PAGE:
Trail Mix

Three variations on pain-free wilderness trekking... hut-to-hut hiking, mule packing, and base camping.

View with room: the horizon of New Hampsire's White Mountains     Photo: Corel

Hut-to-Hut: The Details

The Appalachian Mountain Club's eight White Mountain huts sleep from 36 to 90 in bunk rooms. Most huts are open from June 1 through October 13. Rates, which include breakfast and dinner, are $69 per adult and $46 per child, with lower rates for AMC members. For reservations, contact the Pinkham Notch Visitors Center at 603-466-2727 or www.outdoors.org.

HUT 1, HUT 2, HUT 3...
Civilized shelters in the White Mountains take the pack out of backpacking

"I think we're making a big mistake," my husband, an authority on worst-case scenarios, announced. "I've heard of people being caught in 70-mile-per-hour winds up there—being pelted with rain and sleet." We were preparing for a hiking trip in the White Mountains of New Hampshire, and Robert was obsessing about the notoriously wicked weather on 6,288-foot Mount Washington. "Just consider it part of the challenge," I told him, stuffing waterproof jackets, pants, and hats into our packs.
I'd done my research, after all, and a staffer at the Appalachian Mountain Club had assured me that our kids—experienced hikers, though just six and ten—could handle the four-day loop, especially if we spent each night in an AMC mountain hut. Sure, we'd be summiting the highest peak in the northeast, but at the end of each day there'd be a bunk bed, pillow, wool blankets, and a restorative dinner—anything from calzones to ham and mashed potatoes. Unencumbered by the heavy packs that are part of a multiday wilderness trip, I was sure we could cover four to seven miles a day. We'd just keep an eye on the weather.

We spent the night at Pinkham Notch, an AMC lodge near the trailhead, outside of Gorham. At breakfast, the lodge crew indoctrinated us in hut etiquette. "Take as much as you want, but eat all that you take." My children happily heaped their plates with pancakes, fruit, bacon, sausage, and muffins, but the adults had more of an appetite for the latest weather report. "Overcast, with a chance of drizzle in the afternoon." Harmless enough.

The skies were mostly cloudy when we started up the trail. In true hiking tradition, each of us took a trail name. My son Jesse, our six-year-old, was Thumper; my daughter, Elly, Butterfly; my husband chose Egg Roll; and I became Blaze. With the kids setting the pace, the first of the day's 3.8 miles went quickly. It was steep, but excitement and energy levels were high: steady breathing, no whining. By noon, we were clambering up granite boulders for the last 600 vertical feet to reach Madison Springs hut, at 4,800 feet, in time for hot vegetable soup and fresh bread, served with views of Madison Gulf, Mount Washington, and the surrounding peaks amid light clouds and fog. We slept well that night, despite the din of snoring fellow campers.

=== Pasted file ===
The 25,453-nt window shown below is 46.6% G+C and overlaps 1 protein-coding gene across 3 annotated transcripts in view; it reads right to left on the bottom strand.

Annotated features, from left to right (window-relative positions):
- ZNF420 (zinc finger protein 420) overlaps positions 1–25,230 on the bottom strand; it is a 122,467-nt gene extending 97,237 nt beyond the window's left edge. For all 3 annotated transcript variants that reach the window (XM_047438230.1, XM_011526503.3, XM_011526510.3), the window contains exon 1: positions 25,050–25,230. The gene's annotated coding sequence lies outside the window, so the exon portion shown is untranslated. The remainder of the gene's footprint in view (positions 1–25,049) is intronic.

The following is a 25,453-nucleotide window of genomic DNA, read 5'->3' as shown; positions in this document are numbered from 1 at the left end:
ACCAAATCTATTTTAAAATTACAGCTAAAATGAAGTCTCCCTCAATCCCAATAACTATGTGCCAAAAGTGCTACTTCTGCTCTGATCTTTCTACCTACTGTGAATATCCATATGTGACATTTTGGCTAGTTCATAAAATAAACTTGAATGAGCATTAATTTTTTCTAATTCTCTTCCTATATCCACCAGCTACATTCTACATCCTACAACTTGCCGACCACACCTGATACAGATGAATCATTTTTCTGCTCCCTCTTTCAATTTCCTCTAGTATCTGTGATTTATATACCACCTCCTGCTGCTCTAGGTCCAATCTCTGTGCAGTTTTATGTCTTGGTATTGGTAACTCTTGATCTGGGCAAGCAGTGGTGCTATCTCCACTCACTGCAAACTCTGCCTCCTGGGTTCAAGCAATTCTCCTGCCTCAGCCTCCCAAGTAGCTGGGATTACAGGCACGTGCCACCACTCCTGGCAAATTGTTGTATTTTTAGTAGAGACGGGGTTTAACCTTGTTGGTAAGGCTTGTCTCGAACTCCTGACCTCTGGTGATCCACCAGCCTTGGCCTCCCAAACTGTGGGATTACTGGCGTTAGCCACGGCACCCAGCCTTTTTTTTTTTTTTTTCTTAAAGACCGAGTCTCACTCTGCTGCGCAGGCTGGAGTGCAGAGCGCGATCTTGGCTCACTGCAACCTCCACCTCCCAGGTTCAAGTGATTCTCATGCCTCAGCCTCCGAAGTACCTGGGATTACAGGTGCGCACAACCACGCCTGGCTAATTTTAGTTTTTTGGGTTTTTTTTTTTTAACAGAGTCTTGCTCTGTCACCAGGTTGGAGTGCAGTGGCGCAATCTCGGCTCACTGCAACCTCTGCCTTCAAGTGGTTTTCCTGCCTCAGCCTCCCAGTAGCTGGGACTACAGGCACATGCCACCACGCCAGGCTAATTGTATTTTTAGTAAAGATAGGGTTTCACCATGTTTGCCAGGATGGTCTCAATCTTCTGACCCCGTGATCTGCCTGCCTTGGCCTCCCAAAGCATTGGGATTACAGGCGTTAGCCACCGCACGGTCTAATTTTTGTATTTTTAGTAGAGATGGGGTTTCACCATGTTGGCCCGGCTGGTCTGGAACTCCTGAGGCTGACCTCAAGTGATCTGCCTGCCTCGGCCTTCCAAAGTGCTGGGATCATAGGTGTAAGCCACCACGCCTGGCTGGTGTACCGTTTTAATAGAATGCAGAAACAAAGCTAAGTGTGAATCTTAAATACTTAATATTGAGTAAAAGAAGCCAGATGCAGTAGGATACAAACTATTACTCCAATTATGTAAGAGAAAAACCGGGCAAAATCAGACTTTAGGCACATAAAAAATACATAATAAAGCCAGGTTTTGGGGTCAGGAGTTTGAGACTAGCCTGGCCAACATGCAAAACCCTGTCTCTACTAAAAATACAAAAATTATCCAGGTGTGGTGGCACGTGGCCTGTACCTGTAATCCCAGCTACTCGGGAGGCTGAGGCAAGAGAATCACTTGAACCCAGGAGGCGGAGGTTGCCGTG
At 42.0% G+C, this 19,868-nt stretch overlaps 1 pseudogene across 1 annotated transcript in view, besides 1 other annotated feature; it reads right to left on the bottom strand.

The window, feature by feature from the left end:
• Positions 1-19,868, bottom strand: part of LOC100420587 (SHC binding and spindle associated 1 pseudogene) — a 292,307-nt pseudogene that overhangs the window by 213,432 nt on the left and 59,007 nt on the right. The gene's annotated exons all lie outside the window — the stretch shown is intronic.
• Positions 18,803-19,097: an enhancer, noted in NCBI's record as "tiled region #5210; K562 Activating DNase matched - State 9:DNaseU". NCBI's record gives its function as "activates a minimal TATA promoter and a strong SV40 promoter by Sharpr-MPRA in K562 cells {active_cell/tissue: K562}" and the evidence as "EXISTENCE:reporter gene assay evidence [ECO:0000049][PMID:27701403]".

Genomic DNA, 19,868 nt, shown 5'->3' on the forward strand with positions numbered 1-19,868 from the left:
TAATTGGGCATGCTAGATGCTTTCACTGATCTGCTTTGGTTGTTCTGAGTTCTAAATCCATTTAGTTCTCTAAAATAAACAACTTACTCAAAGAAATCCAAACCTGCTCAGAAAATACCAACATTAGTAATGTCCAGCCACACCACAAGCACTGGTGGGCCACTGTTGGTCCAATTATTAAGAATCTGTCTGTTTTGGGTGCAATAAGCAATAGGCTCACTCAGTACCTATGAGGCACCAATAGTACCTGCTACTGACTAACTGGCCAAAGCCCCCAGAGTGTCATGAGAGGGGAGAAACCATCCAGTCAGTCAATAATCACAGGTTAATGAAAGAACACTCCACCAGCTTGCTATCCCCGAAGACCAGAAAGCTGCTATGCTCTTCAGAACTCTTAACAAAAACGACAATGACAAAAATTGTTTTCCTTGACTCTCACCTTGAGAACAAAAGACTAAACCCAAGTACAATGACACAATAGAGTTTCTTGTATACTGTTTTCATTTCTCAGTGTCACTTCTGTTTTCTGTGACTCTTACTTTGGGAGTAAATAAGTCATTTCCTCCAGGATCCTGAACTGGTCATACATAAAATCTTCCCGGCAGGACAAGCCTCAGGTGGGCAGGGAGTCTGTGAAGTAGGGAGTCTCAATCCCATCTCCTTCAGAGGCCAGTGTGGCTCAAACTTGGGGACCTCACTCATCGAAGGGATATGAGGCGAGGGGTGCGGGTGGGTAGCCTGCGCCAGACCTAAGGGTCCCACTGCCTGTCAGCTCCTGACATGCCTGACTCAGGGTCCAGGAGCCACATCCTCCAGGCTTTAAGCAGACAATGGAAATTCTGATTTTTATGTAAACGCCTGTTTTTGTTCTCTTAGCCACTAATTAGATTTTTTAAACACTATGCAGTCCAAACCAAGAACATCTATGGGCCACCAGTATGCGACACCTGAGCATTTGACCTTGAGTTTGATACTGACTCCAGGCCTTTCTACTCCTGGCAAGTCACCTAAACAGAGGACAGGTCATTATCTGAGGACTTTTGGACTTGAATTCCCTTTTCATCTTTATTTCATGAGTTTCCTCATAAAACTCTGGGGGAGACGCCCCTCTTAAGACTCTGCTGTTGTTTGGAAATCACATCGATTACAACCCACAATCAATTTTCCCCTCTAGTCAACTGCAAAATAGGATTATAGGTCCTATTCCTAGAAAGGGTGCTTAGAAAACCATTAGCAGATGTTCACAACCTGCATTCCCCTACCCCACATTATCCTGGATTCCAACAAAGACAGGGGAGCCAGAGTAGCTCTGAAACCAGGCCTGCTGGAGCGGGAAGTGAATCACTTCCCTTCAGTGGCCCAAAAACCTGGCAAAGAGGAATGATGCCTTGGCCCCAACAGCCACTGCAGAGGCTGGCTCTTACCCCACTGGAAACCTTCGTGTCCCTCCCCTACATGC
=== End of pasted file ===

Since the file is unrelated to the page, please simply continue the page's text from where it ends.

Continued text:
On day two—sunny and clear!—came the big push. We aimed to summit Mount Washington by lunch and reach Lakes of the Clouds hut, at 5,012 feet, before dinner. This hike was longer—seven miles—but the map indicated no steep ascents. Ridge walking, however, presented an unexpected challenge. The rocky, rubble-strewn path (the kids imagined we were walking on the moon) meant every step must be carefully placed. Our feet were taking a beating, and Jesse and Elly were losing steam.

It was well past lunchtime when the trail curved and we sighted a spire emerging from the granite outcrop. "We made it!" Jesse cheered, with a new burst of energy. With the goal in view, our pace quickened, and in slightly more than no time we were biting into hot dogs and wolfing down candy bars at the summit's cafeteria. After the mandatory photo-ops we forged on, limping into our hut at 4:30. When we checked our map that night, we discovered that the day's undulations had added up to an impressive 3,500 feet in altitude changes. There were no complaints about our early bedtime—and it wasn't the first time on the trip I was thankful we didnÕt have to set up camp.

The next day's four-mile descent to the Mizpah Spring hut was easy. We marched in at noon, commandeered the best bunk room, flung off our shoes, and settled in. Comfortable and content, Robert and I sipped tea and read, while Jesse played chess and Elly worked through a nature activity book AMC provided.

On the final day—a one-hour walk back to the trailhead—we felt the trip's first raindrops. "We're melting!" I teased Robert.

We had nearly reached the car when a horn startled the children. We explained that it was the cog railroad, ready to take visitors to the top of Mount Washington. "You mean you can take the train all the way up?" We nodded. "But what," asked Elly, her cheeks flush with alpine air, "would be the point of that?"

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